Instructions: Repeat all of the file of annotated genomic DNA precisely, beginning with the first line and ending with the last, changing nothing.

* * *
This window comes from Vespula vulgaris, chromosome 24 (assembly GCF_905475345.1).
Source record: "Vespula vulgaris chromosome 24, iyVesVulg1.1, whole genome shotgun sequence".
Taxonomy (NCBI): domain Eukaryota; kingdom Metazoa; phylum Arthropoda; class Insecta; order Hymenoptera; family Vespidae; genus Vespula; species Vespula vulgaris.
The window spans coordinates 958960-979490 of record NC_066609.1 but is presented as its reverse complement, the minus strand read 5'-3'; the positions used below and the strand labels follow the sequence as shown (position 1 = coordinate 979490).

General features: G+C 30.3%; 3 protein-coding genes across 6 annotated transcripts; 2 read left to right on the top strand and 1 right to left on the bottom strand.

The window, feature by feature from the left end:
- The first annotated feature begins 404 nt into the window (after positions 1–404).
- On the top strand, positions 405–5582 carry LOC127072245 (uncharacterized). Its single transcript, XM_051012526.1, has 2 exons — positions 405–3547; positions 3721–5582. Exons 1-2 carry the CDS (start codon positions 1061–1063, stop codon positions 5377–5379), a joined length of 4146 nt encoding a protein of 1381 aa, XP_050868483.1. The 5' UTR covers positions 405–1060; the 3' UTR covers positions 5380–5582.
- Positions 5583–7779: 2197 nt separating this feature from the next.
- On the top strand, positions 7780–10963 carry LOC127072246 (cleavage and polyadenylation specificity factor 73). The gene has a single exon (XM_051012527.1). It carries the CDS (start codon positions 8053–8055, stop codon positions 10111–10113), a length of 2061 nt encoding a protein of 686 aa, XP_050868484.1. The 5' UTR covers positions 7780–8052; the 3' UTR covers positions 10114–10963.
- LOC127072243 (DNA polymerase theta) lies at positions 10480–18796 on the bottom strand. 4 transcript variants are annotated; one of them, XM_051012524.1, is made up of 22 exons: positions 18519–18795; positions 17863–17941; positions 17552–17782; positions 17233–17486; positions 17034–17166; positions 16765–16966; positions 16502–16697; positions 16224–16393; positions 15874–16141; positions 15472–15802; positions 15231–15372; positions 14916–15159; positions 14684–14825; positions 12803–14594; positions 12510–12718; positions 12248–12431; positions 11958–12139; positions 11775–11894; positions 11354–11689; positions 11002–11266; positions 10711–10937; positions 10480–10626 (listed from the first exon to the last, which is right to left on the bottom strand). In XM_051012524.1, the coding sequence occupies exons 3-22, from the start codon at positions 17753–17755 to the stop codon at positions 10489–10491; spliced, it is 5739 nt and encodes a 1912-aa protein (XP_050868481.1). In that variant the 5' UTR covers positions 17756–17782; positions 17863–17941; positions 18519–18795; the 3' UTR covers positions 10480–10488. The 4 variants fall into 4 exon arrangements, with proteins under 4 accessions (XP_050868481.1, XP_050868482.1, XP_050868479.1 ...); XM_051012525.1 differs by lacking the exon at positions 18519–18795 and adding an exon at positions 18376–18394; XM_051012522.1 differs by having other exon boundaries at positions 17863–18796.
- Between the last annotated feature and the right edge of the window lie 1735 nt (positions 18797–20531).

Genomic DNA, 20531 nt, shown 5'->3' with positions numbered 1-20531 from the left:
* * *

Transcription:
This window comes from Vespula vulgaris, chromosome 24 (assembly GCF_905475345.1).
Source record: "Vespula vulgaris chromosome 24, iyVesVulg1.1, whole genome shotgun sequence".
Taxonomy (NCBI): domain Eukaryota; kingdom Metazoa; phylum Arthropoda; class Insecta; order Hymenoptera; family Vespidae; genus Vespula; species Vespula vulgaris.
The window spans coordinates 958960-979490 of record NC_066609.1 but is presented as its reverse complement, the minus strand read 5'-3'; the positions used below and the strand labels follow the sequence as shown (position 1 = coordinate 979490).

General features: G+C 30.3%; 3 protein-coding genes across 6 annotated transcripts; 2 read left to right on the top strand and 1 right to left on the bottom strand.

The window, feature by feature from the left end:
- The first annotated feature begins 404 nt into the window (after positions 1–404).
- On the top strand, positions 405–5582 carry LOC127072245 (uncharacterized). Its single transcript, XM_051012526.1, has 2 exons — positions 405–3547; positions 3721–5582. Exons 1-2 carry the CDS (start codon positions 1061–1063, stop codon positions 5377–5379), a joined length of 4146 nt encoding a protein of 1381 aa, XP_050868483.1. The 5' UTR covers positions 405–1060; the 3' UTR covers positions 5380–5582.
- Positions 5583–7779: 2197 nt separating this feature from the next.
- On the top strand, positions 7780–10963 carry LOC127072246 (cleavage and polyadenylation specificity factor 73). The gene has a single exon (XM_051012527.1). It carries the CDS (start codon positions 8053–8055, stop codon positions 10111–10113), a length of 2061 nt encoding a protein of 686 aa, XP_050868484.1. The 5' UTR covers positions 7780–8052; the 3' UTR covers positions 10114–10963.
- LOC127072243 (DNA polymerase theta) lies at positions 10480–18796 on the bottom strand. 4 transcript variants are annotated; one of them, XM_051012524.1, is made up of 22 exons: positions 18519–18795; positions 17863–17941; positions 17552–17782; positions 17233–17486; positions 17034–17166; positions 16765–16966; positions 16502–16697; positions 16224–16393; positions 15874–16141; positions 15472–15802; positions 15231–15372; positions 14916–15159; positions 14684–14825; positions 12803–14594; positions 12510–12718; positions 12248–12431; positions 11958–12139; positions 11775–11894; positions 11354–11689; positions 11002–11266; positions 10711–10937; positions 10480–10626 (listed from the first exon to the last, which is right to left on the bottom strand). In XM_051012524.1, the coding sequence occupies exons 3-22, from the start codon at positions 17753–17755 to the stop codon at positions 10489–10491; spliced, it is 5739 nt and encodes a 1912-aa protein (XP_050868481.1). In that variant the 5' UTR covers positions 17756–17782; positions 17863–17941; positions 18519–18795; the 3' UTR covers positions 10480–10488. The 4 variants fall into 4 exon arrangements, with proteins under 4 accessions (XP_050868481.1, XP_050868482.1, XP_050868479.1 ...); XM_051012525.1 differs by lacking the exon at positions 18519–18795 and adding an exon at positions 18376–18394; XM_051012522.1 differs by having other exon boundaries at positions 17863–18796.
- Between the last annotated feature and the right edge of the window lie 1735 nt (positions 18797–20531).

Genomic DNA, 20531 nt, shown 5'->3' with positions numbered 1-20531 from the left: